What to Expect if You Have Been Charged with a crime
Being charged with a crime in Dallas is a very scary moment in your life. The government has the power to take away your freedom for the rest of your life. A very complex process starts to operate the minute you are arrested by the police. It is frightening and bewildering.
In this article we will give you a good idea of the criminal process and what you can expect if you are ever charged with a crime. But these are generalities only. The real answer depends on the type of crime you were charged with, the circumstances surrounding it, the county you are in, etc. Only those who understand the criminal law process, and know how to make it work, can really tell you what to expect in your particular case. This is one area of the law you do not ever want to handle on your own.
Dallas Criminal Defense: The Charles Johnson Law Firm
At the Charles Johnson Law Firm, we provide a free consultation to anyone charged with a crime. You should take advantage of that free consultation immediately. Having an attorney is so important to successfully getting through the criminal process. Get a free initial consultation by calling Attorney Johnson now at 713-272-4586, 24 hours/day, 365 days/year.
Here are the steps you can expect to happen, and what each step in the process means to you.
Stop & Arrest
The whole process begins with a stop or an arrest by the police. A stop is not as formal as an arrest. A police officer will stop you to ask questions. They cannot stop you unless they have a reasonable belief you violated the law. What is a valid “reasonable suspicion”? There are a million cases answering that question and Attorney Charles Johnson will be able to give you many examples during your free consultation.
However, keep in mind that you always have the right to remain silent, even if you are just stopped and questioned. You do not have to answer any questions from the police at any time. In fact, everyone should know their constitutional rights regarding criminal law.
If you are in a vehicle, the police officer may ask to search it. The police cannot search your vehicle unless they have “probable cause”, or you consent. They may seek your consent because they do not quite have “probable cause.” You do not have to give your consent to a search of your car. They may search your car later, but your lawyer can then challenge the probable cause the police officer asserted as a reason to search the car. If you give your consent, the police do not need any other reason to search your car, and your lawyer will have much less to challenge in court.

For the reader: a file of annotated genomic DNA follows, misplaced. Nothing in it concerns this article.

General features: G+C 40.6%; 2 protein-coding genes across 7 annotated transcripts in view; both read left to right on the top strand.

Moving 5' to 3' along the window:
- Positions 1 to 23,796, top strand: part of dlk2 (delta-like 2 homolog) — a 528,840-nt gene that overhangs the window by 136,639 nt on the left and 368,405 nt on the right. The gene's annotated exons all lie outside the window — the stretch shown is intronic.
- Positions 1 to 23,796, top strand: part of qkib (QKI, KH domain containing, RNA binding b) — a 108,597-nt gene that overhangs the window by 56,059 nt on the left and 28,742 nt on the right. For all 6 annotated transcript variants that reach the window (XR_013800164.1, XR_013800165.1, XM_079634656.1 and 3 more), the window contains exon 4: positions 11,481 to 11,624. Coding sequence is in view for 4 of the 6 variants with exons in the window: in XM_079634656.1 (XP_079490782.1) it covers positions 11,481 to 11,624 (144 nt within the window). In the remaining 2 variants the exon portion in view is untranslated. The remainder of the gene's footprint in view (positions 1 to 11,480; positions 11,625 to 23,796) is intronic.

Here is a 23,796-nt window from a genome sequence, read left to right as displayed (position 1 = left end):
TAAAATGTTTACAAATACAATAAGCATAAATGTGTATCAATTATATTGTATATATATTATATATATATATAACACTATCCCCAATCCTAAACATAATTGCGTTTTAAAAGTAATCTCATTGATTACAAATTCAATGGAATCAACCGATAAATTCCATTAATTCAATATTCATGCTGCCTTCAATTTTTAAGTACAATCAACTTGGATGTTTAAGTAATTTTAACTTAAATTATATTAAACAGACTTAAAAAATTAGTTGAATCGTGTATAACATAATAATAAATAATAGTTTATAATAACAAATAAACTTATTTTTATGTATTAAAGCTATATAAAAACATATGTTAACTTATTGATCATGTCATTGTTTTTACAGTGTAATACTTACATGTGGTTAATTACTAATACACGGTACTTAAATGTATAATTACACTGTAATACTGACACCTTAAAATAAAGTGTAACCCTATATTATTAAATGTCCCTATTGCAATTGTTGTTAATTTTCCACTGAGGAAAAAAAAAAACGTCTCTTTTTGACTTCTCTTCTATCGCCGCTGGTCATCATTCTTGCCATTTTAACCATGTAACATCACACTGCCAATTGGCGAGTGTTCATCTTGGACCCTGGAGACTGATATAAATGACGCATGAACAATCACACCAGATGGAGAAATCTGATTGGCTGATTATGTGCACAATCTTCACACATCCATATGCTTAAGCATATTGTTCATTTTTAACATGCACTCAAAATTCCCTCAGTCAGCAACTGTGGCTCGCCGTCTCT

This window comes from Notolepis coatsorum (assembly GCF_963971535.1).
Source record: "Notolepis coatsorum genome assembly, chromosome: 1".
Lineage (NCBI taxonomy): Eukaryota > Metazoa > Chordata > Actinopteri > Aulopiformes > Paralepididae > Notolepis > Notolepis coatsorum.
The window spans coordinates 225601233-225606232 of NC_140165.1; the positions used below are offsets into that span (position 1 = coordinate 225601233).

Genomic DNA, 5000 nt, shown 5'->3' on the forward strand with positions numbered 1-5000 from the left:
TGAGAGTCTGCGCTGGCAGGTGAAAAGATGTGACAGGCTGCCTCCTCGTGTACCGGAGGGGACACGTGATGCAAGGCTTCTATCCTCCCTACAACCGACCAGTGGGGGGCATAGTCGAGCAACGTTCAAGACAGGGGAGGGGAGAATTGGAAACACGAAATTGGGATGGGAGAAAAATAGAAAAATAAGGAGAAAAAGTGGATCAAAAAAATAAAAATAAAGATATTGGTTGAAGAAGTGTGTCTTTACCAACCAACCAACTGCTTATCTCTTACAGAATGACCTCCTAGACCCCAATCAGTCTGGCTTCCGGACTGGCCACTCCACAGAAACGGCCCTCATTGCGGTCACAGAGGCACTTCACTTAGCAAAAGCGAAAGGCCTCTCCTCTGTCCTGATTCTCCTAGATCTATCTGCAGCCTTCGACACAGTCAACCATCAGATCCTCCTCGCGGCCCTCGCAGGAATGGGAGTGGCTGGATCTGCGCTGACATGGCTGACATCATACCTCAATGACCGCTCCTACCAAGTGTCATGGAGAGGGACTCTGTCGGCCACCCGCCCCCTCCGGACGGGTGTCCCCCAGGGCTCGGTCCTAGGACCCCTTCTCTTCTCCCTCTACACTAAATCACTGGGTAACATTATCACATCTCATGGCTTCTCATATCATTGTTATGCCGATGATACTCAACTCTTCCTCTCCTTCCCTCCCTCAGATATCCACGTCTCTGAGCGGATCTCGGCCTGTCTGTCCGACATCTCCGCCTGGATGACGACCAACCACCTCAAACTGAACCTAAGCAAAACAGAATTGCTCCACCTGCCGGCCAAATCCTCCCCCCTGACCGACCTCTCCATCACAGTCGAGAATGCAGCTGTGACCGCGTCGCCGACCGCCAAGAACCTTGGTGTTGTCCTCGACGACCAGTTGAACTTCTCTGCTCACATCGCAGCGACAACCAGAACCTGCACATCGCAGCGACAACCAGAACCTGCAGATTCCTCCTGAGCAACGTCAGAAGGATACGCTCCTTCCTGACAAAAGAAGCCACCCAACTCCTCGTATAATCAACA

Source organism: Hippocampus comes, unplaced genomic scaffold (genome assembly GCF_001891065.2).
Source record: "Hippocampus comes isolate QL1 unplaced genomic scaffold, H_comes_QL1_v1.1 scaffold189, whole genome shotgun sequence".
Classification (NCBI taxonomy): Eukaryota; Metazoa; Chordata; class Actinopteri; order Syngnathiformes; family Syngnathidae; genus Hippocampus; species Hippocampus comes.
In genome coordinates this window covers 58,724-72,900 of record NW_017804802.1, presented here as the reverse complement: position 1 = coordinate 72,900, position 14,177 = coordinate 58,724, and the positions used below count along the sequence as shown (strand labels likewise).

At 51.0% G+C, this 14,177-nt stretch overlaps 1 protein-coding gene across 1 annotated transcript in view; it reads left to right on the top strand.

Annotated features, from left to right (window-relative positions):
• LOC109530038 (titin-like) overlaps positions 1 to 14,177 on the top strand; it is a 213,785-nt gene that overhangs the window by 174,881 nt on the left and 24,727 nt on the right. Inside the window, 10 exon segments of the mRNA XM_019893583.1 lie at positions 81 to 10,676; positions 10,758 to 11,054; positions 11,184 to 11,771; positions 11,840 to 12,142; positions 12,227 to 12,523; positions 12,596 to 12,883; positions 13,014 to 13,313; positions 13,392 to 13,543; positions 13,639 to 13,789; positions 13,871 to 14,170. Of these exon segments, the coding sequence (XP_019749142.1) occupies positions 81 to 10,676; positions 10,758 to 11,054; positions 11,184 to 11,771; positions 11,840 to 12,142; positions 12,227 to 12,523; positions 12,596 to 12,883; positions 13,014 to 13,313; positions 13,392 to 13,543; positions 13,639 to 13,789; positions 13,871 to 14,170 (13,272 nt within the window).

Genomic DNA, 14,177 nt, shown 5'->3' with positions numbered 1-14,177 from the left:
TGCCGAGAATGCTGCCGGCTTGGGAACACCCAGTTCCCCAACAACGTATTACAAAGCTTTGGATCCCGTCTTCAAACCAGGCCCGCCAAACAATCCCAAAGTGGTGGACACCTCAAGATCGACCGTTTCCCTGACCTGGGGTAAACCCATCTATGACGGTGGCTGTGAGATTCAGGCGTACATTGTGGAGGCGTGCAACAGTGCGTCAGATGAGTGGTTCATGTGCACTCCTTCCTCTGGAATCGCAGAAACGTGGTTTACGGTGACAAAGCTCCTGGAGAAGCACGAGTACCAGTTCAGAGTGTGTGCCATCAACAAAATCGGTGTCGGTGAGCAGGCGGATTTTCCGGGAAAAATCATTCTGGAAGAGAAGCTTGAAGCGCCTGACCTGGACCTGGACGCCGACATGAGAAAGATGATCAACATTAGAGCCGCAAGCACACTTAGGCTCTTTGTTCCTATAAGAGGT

“Probable cause” is more serious than “reasonable suspicion”, but there are a million cases explaining it too and Attorney Johnson will explain those during your consultation. You cannot challenge a police officer’s assertion of probable cause until later, in court. Again, let your lawyer handle that question later.
Generally, a police officer can arrest you if they have probable cause to believe you committed a crime, or if there is a warrant out for your arrest. If a stop and search lead to an arrest, you should not resist it. If it is not valid, you will want to do so, but you cannot legally challenge it until later. Resisting arrest is a crime itself. The best advice if you are arrested is to be calm, be silent, and demand a lawyer before they ask you any questions.
After being arrested, the officer will “book” you. This is the process where they take your fingerprints, get your mug shot, do a background check, and ask you questions. Remember, you have the right to remain silent and the right to demand an attorney. You do not have to answer questions. They are not going to let you out of jail even if you answer all their questions. Just be calm, be silent, and let your lawyer deal with things later. That is the best you can do.
The charge comes from the prosecutor, not the police. The victim does not get to charge you, and contrary to popular belief, they don’t get to drop the charges either. The prosecutor will often take into account the wishes of the victim, but they do not have to. You are in the hands of the state after being arrested. They cannot hold you indefinitely, however. You must be charged with a crime within a certain limited amount of time or they must release you.